Since the Supreme Court recognized marriage equality in Obergefell v. Hodges, civil rights advocates have increasingly set their sights on transgender rights as the next legal frontier. Sex discrimination law, though an essential statutory tool, is not the only potential avenue for securing rights for transgender individuals. Another important federal source of protection for transgender people is disability rights law—in particular, the Americans with Disabilities Act (ADA). Disability rights law, unlike sex discrimination law, applies to public accommodations and government services, and also mandates reasonable accommodations. A transgender litigant successfully invoked the protections of the ADA for the first time in the recent case of Blatt v. Cabela’s Retail, Inc., where a federal court ruled that transgender people are not categorically barred from seeking relief under the ADA from discrimination based on gender dysphoria—the clinically significant distress that some transgender people experience. Importantly, the Department of Justice under both the Obama and Trump Administrations has similarly interpreted the ADA to cover such discrimination. This Essay explores why, for over twenty-five years, transgender litigants have not invoked the protections of the ADA—and why they now should. Blatt’s historic holding will reverberate beyond the facts of that case, setting the stage for ADA challenges to a broad range of discrimination against transgender people who experience stigma and bias associated with gender dysphoria.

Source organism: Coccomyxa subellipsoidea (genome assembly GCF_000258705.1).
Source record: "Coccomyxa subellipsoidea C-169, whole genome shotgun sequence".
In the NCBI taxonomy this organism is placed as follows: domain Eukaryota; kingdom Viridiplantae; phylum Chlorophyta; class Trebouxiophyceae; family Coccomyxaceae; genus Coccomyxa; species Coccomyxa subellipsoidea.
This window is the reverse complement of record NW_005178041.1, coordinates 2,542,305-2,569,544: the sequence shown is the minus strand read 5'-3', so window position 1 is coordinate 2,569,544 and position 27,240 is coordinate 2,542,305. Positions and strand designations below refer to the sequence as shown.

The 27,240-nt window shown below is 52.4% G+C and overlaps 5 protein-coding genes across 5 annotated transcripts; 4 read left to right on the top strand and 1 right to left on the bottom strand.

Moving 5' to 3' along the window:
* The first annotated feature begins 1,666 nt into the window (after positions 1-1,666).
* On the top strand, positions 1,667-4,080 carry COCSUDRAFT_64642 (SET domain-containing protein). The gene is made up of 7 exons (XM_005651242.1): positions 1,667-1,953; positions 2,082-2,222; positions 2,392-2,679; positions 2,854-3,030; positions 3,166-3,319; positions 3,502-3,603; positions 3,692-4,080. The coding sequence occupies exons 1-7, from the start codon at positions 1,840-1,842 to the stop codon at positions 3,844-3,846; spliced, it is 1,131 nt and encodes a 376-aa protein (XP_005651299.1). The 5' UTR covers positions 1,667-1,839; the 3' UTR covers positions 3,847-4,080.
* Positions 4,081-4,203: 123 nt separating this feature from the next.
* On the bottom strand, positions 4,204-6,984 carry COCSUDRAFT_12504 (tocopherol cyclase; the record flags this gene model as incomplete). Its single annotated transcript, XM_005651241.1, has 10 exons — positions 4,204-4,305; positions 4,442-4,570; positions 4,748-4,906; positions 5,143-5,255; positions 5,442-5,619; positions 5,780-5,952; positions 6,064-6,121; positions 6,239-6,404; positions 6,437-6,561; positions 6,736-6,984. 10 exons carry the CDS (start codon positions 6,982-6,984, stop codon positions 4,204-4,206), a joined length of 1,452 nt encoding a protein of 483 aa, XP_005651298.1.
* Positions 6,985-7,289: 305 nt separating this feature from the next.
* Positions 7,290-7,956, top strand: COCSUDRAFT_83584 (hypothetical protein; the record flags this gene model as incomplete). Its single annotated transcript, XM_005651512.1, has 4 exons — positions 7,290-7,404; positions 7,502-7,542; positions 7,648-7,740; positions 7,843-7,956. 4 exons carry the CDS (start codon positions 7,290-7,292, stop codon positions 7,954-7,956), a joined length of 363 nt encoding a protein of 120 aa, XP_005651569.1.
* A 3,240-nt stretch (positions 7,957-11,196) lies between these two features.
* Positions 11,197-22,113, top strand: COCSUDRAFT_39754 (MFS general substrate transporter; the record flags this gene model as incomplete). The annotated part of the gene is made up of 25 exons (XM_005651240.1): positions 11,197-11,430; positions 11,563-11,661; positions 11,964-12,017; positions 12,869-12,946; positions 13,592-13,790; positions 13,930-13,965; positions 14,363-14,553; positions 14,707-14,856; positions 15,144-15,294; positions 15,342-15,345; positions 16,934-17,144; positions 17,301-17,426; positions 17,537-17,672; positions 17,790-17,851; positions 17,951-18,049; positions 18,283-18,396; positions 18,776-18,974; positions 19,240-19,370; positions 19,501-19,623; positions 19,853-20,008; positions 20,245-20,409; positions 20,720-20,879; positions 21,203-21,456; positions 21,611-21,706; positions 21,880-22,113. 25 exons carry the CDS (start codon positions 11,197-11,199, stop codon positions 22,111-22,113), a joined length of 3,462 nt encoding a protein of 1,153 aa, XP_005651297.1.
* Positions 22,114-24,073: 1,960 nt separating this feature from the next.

Kevin Barry & Jennifer Levi, Blatt v. Cabela's Retail, Inc. and a New Path for Transgender Rights, 127 YALE L.J. F. 373 (2017).